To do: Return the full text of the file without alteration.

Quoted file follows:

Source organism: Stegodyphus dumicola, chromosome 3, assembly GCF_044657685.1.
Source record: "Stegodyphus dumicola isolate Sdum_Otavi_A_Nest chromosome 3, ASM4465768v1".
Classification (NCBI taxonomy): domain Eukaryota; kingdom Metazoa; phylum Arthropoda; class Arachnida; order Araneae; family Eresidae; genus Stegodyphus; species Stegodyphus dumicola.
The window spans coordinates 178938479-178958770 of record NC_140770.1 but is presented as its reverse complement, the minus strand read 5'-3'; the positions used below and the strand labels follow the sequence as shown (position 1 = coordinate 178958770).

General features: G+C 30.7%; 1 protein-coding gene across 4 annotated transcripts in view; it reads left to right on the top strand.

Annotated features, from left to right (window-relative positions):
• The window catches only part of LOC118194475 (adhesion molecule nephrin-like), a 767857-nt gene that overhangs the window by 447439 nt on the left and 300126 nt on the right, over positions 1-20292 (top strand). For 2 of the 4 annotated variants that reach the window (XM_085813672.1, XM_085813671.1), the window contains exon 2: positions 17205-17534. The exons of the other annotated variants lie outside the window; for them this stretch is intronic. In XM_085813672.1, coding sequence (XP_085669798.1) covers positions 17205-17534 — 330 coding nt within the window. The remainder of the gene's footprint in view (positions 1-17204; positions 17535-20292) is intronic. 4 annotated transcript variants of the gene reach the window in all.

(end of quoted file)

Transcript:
Source organism: Stegodyphus dumicola, chromosome 3, assembly GCF_044657685.1.
Source record: "Stegodyphus dumicola isolate Sdum_Otavi_A_Nest chromosome 3, ASM4465768v1".
Classification (NCBI taxonomy): domain Eukaryota; kingdom Metazoa; phylum Arthropoda; class Arachnida; order Araneae; family Eresidae; genus Stegodyphus; species Stegodyphus dumicola.
The window spans coordinates 178938479-178958770 of record NC_140770.1 but is presented as its reverse complement, the minus strand read 5'-3'; the positions used below and the strand labels follow the sequence as shown (position 1 = coordinate 178958770).

General features: G+C 30.7%; 1 protein-coding gene across 4 annotated transcripts in view; it reads left to right on the top strand.

Annotated features, from left to right (window-relative positions):
• The window catches only part of LOC118194475 (adhesion molecule nephrin-like), a 767857-nt gene that overhangs the window by 447439 nt on the left and 300126 nt on the right, over positions 1-20292 (top strand). For 2 of the 4 annotated variants that reach the window (XM_085813672.1, XM_085813671.1), the window contains exon 2: positions 17205-17534. The exons of the other annotated variants lie outside the window; for them this stretch is intronic. In XM_085813672.1, coding sequence (XP_085669798.1) covers positions 17205-17534 — 330 coding nt within the window. The remainder of the gene's footprint in view (positions 1-17204; positions 17535-20292) is intronic. 4 annotated transcript variants of the gene reach the window in all.